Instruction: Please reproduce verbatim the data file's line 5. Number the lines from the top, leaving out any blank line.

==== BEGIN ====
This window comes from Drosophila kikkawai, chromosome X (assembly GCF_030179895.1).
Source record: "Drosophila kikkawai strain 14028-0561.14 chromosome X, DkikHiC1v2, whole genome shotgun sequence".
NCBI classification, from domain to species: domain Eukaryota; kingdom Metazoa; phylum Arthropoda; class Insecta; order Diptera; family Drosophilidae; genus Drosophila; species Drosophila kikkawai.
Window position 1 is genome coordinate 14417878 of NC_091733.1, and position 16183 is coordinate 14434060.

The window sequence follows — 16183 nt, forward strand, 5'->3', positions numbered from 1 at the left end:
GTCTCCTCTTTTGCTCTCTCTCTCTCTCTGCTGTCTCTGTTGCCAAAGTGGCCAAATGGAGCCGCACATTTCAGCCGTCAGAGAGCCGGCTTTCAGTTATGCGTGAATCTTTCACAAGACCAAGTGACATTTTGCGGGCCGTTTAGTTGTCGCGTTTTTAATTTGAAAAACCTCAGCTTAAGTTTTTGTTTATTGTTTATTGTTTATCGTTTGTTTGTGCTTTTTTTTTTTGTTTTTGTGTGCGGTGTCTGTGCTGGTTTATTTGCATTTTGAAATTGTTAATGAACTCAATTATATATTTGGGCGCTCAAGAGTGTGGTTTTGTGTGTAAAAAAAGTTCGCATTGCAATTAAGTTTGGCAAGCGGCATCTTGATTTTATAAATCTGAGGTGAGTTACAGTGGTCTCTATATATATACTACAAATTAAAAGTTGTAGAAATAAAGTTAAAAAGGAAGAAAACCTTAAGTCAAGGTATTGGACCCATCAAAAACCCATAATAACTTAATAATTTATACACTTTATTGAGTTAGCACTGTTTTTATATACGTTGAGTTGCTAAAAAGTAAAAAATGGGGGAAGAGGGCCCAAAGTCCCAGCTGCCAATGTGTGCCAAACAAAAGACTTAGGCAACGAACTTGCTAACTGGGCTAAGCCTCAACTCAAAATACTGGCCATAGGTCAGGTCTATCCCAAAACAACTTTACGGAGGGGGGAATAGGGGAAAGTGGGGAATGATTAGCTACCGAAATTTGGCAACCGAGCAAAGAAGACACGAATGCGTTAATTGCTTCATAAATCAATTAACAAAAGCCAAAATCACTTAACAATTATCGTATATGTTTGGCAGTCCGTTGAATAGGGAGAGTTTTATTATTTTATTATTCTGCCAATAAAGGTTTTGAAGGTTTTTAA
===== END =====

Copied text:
The window sequence follows — 16183 nt, forward strand, 5'->3', positions numbered from 1 at the left end: